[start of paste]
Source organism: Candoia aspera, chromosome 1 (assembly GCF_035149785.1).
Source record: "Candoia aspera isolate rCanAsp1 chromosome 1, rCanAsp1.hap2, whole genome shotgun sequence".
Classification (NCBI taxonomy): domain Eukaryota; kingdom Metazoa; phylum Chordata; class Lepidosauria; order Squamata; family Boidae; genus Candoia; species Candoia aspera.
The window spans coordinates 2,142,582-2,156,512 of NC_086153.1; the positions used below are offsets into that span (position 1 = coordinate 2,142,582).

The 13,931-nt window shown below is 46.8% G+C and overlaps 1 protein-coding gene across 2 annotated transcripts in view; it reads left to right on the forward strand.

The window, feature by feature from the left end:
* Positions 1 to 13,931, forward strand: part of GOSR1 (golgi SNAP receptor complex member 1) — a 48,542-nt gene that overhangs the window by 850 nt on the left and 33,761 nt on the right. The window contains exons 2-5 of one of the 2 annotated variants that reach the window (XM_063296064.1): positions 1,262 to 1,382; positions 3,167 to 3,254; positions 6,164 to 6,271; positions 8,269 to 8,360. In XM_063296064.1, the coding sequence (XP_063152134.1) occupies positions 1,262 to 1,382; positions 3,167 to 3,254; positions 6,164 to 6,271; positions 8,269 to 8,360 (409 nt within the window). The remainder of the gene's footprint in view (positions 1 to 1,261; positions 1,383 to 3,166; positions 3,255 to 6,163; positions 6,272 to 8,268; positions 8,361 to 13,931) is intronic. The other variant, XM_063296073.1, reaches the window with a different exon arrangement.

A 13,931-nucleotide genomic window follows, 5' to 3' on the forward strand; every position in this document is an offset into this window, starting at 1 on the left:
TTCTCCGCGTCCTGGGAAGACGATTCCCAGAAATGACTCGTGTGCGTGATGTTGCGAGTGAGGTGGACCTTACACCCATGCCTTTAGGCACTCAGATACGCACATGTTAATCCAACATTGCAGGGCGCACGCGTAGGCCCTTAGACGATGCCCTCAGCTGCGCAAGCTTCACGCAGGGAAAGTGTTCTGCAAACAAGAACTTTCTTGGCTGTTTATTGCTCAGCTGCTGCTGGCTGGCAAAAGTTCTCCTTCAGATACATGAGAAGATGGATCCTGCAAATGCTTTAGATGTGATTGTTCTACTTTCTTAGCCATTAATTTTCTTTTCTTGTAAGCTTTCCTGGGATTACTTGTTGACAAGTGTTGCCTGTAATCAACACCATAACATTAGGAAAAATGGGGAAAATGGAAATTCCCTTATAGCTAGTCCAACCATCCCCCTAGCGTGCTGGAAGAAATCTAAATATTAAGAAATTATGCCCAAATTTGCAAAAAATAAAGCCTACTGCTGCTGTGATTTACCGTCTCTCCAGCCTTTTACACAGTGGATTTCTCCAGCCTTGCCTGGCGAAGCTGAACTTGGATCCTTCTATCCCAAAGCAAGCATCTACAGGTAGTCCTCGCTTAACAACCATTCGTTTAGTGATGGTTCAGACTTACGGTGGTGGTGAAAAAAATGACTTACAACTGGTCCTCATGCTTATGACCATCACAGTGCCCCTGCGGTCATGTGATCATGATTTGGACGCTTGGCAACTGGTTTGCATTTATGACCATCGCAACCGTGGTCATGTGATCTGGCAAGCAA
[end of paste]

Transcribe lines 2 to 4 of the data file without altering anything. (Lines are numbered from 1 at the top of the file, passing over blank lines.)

Source record: "Candoia aspera isolate rCanAsp1 chromosome 1, rCanAsp1.hap2, whole genome shotgun sequence".
Classification (NCBI taxonomy): domain Eukaryota; kingdom Metazoa; phylum Chordata; class Lepidosauria; order Squamata; family Boidae; genus Candoia; species Candoia aspera.
The window spans coordinates 2,142,582-2,156,512 of NC_086153.1; the positions used below are offsets into that span (position 1 = coordinate 2,142,582).